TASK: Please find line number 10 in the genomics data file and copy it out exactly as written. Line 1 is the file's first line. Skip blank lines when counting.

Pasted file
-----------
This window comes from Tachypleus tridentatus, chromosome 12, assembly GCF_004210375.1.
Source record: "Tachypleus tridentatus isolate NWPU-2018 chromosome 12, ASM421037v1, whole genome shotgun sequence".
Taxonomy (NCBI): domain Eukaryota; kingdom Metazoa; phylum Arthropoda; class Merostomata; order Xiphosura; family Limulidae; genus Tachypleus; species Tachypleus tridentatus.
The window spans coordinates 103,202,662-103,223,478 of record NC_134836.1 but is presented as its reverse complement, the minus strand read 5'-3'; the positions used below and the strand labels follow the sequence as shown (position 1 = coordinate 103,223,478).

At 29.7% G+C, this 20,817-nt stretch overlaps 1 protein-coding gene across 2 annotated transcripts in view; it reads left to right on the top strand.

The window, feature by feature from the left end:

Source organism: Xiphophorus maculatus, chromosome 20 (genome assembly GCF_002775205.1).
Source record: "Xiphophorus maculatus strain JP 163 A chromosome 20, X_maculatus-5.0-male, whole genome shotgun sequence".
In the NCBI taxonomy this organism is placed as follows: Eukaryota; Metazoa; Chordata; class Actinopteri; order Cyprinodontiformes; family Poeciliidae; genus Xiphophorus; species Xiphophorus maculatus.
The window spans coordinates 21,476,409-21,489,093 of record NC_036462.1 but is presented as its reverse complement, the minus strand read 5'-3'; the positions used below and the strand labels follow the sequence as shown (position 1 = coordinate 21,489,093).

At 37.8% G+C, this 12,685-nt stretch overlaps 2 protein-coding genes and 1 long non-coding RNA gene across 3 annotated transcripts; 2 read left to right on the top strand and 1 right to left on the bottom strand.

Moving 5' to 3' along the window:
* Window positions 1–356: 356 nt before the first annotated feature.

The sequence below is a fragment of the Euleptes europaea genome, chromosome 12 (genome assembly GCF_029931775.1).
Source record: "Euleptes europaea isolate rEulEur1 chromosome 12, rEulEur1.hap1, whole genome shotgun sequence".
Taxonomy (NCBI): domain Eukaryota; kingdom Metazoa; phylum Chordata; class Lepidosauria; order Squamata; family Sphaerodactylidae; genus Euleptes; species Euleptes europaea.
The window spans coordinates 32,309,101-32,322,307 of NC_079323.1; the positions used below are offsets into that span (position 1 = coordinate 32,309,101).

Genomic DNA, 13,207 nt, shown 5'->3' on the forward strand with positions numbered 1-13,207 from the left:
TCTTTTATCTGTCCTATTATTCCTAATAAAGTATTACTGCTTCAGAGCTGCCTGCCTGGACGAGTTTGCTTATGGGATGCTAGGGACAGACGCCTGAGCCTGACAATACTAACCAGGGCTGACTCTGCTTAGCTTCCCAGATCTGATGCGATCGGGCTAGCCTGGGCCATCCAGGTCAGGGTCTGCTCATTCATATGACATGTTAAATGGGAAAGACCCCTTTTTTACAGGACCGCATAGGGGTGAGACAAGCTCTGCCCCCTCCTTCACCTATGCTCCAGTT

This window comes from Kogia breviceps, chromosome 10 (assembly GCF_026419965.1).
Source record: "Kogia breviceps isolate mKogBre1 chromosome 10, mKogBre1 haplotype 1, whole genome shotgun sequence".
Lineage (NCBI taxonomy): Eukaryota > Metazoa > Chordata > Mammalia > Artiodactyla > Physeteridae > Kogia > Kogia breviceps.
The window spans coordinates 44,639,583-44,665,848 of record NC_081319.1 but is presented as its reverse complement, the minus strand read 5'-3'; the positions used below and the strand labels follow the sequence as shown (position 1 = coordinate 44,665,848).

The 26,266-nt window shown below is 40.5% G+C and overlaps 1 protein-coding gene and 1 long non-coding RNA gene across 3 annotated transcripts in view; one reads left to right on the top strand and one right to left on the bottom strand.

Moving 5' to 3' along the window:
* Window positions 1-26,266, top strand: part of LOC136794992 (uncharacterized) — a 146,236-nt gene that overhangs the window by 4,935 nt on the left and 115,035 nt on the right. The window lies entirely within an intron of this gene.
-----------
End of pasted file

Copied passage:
The window spans coordinates 21,476,409-21,489,093 of record NC_036462.1 but is presented as its reverse complement, the minus strand read 5'-3'; the positions used below and the strand labels follow the sequence as shown (position 1 = coordinate 21,489,093).